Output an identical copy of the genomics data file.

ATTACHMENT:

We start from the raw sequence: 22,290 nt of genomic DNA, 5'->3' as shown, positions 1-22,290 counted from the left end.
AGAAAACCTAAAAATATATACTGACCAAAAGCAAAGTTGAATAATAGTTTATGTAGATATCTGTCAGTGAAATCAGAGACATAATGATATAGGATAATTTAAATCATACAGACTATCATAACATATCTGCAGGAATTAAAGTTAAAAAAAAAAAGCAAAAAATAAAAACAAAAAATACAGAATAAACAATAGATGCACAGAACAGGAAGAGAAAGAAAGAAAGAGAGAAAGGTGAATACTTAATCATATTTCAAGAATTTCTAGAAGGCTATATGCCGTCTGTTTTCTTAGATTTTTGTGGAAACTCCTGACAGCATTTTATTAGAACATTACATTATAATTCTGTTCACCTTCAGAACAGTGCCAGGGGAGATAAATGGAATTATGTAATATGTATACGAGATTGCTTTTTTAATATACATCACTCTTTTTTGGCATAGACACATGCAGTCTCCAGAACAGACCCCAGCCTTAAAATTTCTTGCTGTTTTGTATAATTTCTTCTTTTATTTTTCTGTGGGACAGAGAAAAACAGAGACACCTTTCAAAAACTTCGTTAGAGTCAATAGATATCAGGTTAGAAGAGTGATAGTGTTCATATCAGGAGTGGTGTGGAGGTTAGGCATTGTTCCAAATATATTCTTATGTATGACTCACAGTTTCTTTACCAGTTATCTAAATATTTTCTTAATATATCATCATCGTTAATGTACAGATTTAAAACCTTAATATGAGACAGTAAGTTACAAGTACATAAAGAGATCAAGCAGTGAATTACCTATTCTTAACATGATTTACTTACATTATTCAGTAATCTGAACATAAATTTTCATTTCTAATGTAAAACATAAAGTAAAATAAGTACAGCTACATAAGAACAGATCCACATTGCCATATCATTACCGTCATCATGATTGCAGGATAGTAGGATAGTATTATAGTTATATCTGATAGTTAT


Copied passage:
We start from the raw sequence: 22,290 nt of genomic DNA, 5'->3' as shown, positions 1-22,290 counted from the left end.
AGAAAACCTAAAAATATATACTGACCAAAAGCAAAGTTGAATAATAGTTTATGTAGATATCTGTCAGTGAAATCAGAGACATAATGATATAGGATAATTTAAATCATACAGACTATCATAACATATCTGCAGGAATTAAAGTTAAAAAAAAAAAGCAAAAAATAAAAACAAAAAATACAGAATAAACAATAGATGCACAGAACAGGAAGAGAAAGAAAGAAAGAGAGAAAGGTGAATACTTAATCATATTTCAAGAATTTCTAGAAGGCTATATGCCGTCTGTTTTCTTAGATTTTTGTGGAAACTCCTGACAGCATTTTATTAGAACATTACATTATAATTCTGTTCACCTTCAGAACAGTGCCAGGGGAGATAAATGGAATTATGTAATATGTATACGAGATTGCTTTTTTAATATACATCACTCTTTTTTGGCATAGACACATGCAGTCTCCAGAACAGACCCCAGCCTTAAAATTTCTTGCTGTTTTGTATAATTTCTTCTTTTATTTTTCTGTGGGACAGAGAAAAACAGAGACACCTTTCAAAAACTTCGTTAGAGTCAATAGATATCAGGTTAGAAGAGTGATAGTGTTCATATCAGGAGTGGTGTGGAGGTTAGGCATTGTTCCAAATATATTCTTATGTATGACTCACAGTTTCTTTACCAGTTATCTAAATATTTTCTTAATATATCATCATCGTTAATGTACAGATTTAAAACCTTAATATGAGACAGTAAGTTACAAGTACATAAAGAGATCAAGCAGTGAATTACCTATTCTTAACATGATTTACTTACATTATTCAGTAATCTGAACATAAATTTTCATTTCTAATGTAAAACATAAAGTAAAATAAGTACAGCTACATAAGAACAGATCCACATTGCCATATCATTACCGTCATCATGATTGCAGGATAGTAGGATAGTATTATAGTTATATCTGATAGTTAT